To meet medical needs worldwide, tissue engineering must move from successful pre/clinical products towards an effective process to meet Worldwide medical needs, but this is challenging since a quantitative design framework has not emerged, yet. Synthetic biology (SYNBIO) was the solution that genetic engineers found to the same problem: “Despite tremendous individual successes in genetic engineering and biotechnology […], why is the engineering of useful synthetic biological systems still an expensive, unreliable and ad hoc research process?” asked Dr. Endy in a 2005 letter to Nature. The SYNBIO solution included: i) libraries of DNA parts with well-characterized effect on cells; ii) tools to computationally design system-level assemblies, or designer-DNA; and, iii) bottom-up engineering of cell functions using progressively more complex designer-DNA. Effectively, SYNBIO introduced a computer-aided design and manufacturing (CAD/M) platform that transformed the process of engineering cells. However, since inputs from the extracellular matrix (ECM) have largely been ignored, progress towards programmable tissue-level behavior have been more modest. Here, we will build on my experience with computational and experimental models in cardiac tissue engineering to develop a CAD/M framework for engineering cardiac tissues with computationally predictable properties, or designer-ECM. To characterize ECM-cell interactions, we will use traction force and super-resolution microscopy with fluorescence in-situ sequencing. To model multiscale ECM-cell interactions, we will use ordinary differential equations and subcellular element models. Finally, we will leverage ECM parts and human induced pluripotent stem cells to bioprint designer-ECM that recapitulate three phases of heart development: trabeculation, compaction, and maturation. With synthetic matrix biology (SYNBIO.ECM), we will develop a CAD/M-based process and a new class of products for cardiac tissue engineering.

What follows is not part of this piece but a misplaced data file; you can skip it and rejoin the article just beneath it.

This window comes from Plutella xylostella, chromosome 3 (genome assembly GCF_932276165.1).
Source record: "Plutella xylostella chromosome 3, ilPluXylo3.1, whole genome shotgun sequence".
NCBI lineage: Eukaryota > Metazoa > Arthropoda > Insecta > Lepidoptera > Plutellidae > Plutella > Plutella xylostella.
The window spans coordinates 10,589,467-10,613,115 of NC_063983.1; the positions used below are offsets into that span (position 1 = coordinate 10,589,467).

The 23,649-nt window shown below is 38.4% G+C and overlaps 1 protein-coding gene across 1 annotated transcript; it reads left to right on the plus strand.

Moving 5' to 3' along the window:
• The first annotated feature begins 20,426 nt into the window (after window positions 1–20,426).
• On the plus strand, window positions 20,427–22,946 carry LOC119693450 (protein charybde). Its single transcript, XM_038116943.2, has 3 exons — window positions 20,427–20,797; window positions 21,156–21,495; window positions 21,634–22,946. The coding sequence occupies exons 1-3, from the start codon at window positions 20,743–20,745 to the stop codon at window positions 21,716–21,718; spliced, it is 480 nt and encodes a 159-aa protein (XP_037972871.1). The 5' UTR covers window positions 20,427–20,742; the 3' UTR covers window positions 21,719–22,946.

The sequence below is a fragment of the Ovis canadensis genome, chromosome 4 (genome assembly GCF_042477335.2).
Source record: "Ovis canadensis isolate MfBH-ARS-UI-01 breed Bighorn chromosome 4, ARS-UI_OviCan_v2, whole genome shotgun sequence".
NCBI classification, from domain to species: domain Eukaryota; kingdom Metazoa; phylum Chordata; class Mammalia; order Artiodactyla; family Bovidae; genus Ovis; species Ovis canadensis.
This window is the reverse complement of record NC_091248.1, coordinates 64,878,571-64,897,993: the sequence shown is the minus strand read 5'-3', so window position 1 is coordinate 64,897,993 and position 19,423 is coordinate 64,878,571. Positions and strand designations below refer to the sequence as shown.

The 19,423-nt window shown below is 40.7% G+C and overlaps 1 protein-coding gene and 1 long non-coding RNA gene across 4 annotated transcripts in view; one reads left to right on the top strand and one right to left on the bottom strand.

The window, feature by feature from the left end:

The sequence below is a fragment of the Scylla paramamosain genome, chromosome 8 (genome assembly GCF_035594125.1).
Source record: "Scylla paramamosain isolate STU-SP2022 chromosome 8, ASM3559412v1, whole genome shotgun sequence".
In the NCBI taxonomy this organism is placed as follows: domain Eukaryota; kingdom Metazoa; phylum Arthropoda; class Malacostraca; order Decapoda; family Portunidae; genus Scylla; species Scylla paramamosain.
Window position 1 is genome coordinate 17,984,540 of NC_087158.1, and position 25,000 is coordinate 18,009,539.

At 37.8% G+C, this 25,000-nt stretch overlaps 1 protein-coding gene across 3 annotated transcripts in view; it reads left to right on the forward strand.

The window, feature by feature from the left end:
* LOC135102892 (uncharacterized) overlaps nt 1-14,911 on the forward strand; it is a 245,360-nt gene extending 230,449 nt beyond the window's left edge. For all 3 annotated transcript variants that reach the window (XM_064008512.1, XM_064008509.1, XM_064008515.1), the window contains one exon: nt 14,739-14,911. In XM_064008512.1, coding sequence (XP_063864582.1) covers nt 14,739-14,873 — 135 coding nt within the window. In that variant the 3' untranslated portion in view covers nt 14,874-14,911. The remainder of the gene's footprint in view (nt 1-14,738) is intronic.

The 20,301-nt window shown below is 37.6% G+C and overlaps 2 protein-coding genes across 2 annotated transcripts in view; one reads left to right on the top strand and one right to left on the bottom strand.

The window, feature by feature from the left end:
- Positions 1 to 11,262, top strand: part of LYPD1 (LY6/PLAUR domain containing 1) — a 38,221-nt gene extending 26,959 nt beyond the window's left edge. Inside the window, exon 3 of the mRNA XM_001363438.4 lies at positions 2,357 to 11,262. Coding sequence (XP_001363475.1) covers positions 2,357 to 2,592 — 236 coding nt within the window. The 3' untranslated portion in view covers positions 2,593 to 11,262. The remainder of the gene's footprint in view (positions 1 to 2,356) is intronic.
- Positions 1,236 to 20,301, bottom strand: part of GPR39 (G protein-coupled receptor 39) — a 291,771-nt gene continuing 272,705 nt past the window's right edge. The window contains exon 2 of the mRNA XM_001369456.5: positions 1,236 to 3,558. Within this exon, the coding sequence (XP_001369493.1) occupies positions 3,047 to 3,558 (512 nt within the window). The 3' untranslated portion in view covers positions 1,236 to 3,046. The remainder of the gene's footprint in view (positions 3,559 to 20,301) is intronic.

Cancer is a global health burden. In-vitro pre-clinical models play a key role in fighting this burden by encompassing all the activities prior to clinical trials, from tumor microenvironment reconstruction to drug candidate selection. However, the frequent failure of promising pre-clinical drug candidates highlights two major drawbacks of these models: (i) the difficult reproduction of the dynamic cancer structure related to numerous physical cues; (ii) their experimental nature that suffers from high costs, long times, and limited understanding. Consequently, the relationship between dynamic physical cues, cell behavior, and drug efficacy is still unknown. CoDe4Bio tackles such a huge knowledge deficiency. We propose a radical methodology shift to a computational approach to harness programmable materials, able to change properties on demand, and realize dynamic 4D biofabricated models whose stimuli-triggered evolution over time (4th dimension) induces targeted physical cues on cancer cells. We will leverage my extensive experience with smart materials and structures to address the challenges of this multidisciplinary project. Specifically, we will develop a computational design framework for 4D biofabrication that combines new data-, geometry-, and model-based methods with additive manufacturing and in-vitro observations. This framework will allow us to develop customized stimuli-responsive materials and engineer a new generation of 4D constructs with programmable mechano-structural properties and acting as mechanical regulators. We will assess the constructs in-vitro on chronic lymphocytic leukemia to achieve a deep understanding on how complex physical cues within lymph nodes and bone marrow affect this incurable cancer in relation to chemoimmuno and targeted therapies. CoDe4Bio will push the frontiers of solid and computational mechanics to unveil unconventional routes for pre-clinical drug screening and lay the foundation for effective dynamic cancer models.